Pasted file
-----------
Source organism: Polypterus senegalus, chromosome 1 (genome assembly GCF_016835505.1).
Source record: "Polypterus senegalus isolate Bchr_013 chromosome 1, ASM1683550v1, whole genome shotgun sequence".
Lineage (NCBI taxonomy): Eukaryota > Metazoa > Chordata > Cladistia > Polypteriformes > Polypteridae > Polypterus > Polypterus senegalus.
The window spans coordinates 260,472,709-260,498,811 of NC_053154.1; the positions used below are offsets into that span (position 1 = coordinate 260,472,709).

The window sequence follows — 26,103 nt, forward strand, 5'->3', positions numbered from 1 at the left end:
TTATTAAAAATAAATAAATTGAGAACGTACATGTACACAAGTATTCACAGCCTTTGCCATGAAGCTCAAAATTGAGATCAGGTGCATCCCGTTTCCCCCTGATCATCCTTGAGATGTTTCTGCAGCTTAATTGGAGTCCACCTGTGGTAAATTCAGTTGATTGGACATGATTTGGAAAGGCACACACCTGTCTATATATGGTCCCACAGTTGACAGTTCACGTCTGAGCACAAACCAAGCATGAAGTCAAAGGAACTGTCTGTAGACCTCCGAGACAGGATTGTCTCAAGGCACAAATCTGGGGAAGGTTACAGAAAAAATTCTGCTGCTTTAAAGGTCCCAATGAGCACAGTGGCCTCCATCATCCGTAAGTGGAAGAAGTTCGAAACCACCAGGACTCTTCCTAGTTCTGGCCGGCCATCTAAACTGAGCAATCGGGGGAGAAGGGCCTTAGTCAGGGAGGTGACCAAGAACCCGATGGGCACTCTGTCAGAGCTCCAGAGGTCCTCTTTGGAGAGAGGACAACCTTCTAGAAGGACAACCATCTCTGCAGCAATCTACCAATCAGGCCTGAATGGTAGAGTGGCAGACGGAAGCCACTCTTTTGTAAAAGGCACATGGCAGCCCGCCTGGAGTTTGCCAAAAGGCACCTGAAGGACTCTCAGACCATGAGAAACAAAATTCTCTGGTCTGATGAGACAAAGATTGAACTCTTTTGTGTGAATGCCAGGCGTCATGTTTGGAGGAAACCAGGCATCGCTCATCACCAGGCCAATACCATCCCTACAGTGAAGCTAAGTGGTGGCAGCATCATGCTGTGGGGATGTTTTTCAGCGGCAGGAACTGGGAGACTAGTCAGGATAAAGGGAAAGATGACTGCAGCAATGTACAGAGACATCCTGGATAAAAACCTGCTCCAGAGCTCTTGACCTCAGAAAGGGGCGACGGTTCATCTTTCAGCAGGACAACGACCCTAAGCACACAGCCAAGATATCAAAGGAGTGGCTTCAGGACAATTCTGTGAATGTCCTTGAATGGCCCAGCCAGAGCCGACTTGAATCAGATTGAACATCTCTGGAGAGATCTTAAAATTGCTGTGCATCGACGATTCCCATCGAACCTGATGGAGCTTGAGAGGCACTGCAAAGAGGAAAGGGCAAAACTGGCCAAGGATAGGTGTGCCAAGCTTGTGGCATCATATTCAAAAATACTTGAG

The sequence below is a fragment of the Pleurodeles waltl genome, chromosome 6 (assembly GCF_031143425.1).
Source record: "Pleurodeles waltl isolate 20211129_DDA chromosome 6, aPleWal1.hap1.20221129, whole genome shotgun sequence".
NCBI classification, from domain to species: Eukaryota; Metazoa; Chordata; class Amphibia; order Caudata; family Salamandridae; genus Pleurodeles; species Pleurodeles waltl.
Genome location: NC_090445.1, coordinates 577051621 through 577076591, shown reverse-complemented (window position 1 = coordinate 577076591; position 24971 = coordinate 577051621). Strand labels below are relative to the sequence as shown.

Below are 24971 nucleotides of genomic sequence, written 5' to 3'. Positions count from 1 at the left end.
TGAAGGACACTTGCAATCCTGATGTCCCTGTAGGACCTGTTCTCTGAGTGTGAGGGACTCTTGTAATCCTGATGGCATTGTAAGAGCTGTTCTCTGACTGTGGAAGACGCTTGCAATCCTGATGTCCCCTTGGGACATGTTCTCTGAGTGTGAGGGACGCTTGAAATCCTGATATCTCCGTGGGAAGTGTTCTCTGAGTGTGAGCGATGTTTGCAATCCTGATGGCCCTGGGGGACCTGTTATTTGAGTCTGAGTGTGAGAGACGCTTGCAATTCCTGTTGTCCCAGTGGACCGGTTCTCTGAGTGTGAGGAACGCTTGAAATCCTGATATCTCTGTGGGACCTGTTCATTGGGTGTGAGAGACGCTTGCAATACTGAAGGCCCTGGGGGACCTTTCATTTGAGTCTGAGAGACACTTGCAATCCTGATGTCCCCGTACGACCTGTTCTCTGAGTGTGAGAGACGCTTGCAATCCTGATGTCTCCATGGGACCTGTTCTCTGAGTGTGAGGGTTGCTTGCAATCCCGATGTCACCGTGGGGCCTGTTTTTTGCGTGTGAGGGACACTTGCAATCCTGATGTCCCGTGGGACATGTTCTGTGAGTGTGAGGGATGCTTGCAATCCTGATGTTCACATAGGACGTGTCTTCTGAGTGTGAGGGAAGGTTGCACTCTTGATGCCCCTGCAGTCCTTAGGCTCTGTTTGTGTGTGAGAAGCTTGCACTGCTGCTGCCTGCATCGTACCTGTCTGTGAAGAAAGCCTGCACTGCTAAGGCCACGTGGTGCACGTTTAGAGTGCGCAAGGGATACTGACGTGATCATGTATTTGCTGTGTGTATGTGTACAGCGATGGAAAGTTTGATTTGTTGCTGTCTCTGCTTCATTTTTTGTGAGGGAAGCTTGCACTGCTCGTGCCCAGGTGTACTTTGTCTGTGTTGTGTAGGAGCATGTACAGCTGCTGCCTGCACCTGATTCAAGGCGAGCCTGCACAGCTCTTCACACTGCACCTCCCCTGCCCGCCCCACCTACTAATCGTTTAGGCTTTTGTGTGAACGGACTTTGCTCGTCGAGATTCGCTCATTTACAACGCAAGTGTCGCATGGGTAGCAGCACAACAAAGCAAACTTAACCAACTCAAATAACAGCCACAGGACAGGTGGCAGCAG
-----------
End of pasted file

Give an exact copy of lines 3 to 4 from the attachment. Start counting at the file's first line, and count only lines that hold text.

Lineage (NCBI taxonomy): Eukaryota > Metazoa > Chordata > Cladistia > Polypteriformes > Polypteridae > Polypterus > Polypterus senegalus.
The window spans coordinates 260,472,709-260,498,811 of NC_053154.1; the positions used below are offsets into that span (position 1 = coordinate 260,472,709).